The teres minor is an elongated, narrow muscle within the rotator cuff of the shoulder.
Lesser round or rounded off.
The rotator cuff is a muscle group that works together to give the shoulder joint stability and help to control it during rotation. Sports that require a great deal of shoulder rotation cause this muscle to become injured quite frequently. Bowling in cricket, kayaking, swimming, and pitching in baseball all put too much strain on the rotator cuff muscles and the stress can cause them to tear or become otherwise injured. Beyond tearing the muscle, you can also end up with tendinopathy due to inflammation of the muscles.
Chronic tears are those that develop over an extended period of time. Most of the time, they occur at the tendon due to the tendon rubbing against the bone and can be related to impingement syndrome. This particular problem tends to be seen in those who are over 40 years of age on the more dominant shoulder. Pain can worsen at night, especially when trying to sleep. It will worsen over time and the shoulder will weaken to the point where the athlete won’t be able to lift their arm to the side. Overhead movements become increasing difficult to perform.
Upper third out of the lateral margin in the scapula.
Lowest aspect out of the greater tubercle for the humerus and the humeral shaft beneath the tubercle.
Lateral rotation for the humerus.
Stabilisation of the shoulder joint.
Stabilisation of the head of the humerus into the glenoid cavity.
Aids in adduction of the arm, especially when heavily loaded.
Axillary nerve C5-C6.
Circumflex scapular artery.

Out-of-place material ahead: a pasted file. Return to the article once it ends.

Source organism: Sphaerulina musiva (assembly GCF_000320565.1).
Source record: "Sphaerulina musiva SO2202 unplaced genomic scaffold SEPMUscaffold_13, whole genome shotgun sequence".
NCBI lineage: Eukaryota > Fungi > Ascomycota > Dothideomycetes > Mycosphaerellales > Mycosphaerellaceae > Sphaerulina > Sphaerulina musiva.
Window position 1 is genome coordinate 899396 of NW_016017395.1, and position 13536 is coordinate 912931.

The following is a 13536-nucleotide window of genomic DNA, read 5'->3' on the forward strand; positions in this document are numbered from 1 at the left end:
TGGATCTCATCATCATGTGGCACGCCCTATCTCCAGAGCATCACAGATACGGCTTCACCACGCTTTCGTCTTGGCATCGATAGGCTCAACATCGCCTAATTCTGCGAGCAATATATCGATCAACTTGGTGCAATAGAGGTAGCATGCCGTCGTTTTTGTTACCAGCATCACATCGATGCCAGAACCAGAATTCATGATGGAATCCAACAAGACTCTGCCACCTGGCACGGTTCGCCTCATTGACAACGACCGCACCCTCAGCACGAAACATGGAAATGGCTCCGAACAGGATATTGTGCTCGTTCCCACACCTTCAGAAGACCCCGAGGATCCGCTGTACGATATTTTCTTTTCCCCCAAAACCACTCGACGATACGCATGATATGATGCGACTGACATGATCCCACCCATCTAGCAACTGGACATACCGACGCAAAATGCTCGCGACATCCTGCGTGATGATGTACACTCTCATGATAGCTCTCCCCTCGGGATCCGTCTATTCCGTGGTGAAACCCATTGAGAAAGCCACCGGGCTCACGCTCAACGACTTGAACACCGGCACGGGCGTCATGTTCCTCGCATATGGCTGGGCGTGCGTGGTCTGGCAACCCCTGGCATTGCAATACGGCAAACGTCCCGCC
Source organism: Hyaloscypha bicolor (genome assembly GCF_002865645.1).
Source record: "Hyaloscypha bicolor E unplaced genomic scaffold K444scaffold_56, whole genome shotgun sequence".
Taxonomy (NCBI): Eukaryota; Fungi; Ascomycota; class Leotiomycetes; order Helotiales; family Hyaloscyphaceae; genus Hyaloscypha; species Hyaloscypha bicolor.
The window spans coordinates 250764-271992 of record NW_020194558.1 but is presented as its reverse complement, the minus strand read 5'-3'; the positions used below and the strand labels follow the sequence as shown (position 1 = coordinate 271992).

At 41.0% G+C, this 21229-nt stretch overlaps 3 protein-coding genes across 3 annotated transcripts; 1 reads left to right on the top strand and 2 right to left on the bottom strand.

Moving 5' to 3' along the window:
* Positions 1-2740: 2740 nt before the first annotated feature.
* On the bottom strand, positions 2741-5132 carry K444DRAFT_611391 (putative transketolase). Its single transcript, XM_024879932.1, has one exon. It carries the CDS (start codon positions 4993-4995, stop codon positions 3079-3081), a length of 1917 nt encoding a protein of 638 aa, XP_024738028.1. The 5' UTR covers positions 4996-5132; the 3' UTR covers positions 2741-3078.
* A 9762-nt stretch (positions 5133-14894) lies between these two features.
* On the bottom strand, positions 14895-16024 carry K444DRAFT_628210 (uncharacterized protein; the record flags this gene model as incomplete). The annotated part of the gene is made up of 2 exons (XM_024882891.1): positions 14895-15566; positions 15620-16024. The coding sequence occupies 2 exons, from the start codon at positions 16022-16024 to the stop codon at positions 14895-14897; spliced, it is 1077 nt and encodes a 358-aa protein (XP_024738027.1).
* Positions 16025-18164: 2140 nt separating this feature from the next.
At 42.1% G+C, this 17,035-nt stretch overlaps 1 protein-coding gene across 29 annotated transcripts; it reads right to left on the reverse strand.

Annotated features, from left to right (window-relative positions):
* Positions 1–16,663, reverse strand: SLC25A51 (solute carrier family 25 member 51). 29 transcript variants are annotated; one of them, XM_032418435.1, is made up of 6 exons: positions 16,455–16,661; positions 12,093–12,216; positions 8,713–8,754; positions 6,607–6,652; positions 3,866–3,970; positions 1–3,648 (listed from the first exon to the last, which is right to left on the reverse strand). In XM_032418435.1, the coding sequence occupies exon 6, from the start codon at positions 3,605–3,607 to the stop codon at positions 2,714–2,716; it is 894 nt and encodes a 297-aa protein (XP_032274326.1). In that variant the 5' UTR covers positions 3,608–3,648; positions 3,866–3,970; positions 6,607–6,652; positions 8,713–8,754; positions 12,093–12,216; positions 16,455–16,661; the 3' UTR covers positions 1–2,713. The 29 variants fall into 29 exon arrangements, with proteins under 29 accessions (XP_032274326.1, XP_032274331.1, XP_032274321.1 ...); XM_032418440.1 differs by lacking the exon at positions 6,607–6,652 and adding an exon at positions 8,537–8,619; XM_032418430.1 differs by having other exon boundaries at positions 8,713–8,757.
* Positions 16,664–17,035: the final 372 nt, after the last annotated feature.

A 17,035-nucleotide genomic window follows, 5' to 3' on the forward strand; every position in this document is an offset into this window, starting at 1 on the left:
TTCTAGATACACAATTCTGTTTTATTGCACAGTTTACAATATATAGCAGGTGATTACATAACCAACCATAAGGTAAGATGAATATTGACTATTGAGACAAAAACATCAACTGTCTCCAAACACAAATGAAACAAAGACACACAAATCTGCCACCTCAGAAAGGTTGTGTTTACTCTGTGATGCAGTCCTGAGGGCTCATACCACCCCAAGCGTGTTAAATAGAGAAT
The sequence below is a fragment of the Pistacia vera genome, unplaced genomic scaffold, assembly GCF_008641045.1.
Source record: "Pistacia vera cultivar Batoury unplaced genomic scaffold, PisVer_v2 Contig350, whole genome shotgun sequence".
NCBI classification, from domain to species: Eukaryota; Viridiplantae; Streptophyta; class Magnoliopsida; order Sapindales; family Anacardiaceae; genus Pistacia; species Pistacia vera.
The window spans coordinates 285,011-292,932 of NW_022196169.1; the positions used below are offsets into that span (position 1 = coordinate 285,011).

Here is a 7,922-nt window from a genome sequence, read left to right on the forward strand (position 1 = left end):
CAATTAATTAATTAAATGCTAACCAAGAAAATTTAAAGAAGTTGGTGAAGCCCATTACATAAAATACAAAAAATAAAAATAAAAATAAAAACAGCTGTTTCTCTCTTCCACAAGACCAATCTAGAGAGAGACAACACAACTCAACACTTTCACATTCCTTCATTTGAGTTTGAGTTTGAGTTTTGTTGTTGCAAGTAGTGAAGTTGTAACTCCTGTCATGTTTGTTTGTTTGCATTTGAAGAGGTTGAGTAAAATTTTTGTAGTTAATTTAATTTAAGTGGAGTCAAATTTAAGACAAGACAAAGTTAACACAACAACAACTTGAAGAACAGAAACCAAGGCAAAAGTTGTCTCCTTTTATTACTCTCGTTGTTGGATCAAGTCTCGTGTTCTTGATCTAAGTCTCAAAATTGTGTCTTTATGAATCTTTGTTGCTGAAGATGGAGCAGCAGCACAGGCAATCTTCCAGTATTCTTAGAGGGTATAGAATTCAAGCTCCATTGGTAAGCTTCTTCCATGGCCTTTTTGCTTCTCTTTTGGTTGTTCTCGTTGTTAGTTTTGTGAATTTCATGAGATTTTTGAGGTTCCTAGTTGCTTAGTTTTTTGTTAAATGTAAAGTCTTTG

Posterior circumflex humeral artery.
Rupture in the teres minor can cause a loss of external rotation, while attributes to severe functional disabilities in being able to participate in regular daily activities. A latissimus dorsi tendon transfer, as proposed by Gerber back in 1998, seemed to be the best solution in these situations where the superior and posterior cuff tears were irreparable. From 2001 to 2004, 30 patients underwent the operation from Gerber’s technique. It was found that 85% of the patients were satisfied with the results of the operation.
Nové-Josserand L, Costa P, Liotard JP, Safar JF, Walch G, Zilber S. Results of latissimus dorsi tendon transfer for irreparable cuff tears. Orthop Traumatol Surg Res. 2009;95(2):108-113. doi:10.1016/j.otsr.2008.10.002
Position a resistance band around something sturdy. Get into position sitting in a chair only a few feet away from the anchor with the band shoulder height. Grab either end of the band with both hands while palms face downward. It may be necessary to vary the resistance by adjusting the position of the hands. Grasp the band closer to the center for added resistance and closer to the ends for minimal resistance. Sit up straight in the chair with the feet flat on the floor. Squeeze the shoulder blades together and pull the band in to the chest while bending the elbows. Return slowly to the starting position while releasing the shoulder blades. Repeat the movement for eight to 12 repetitions.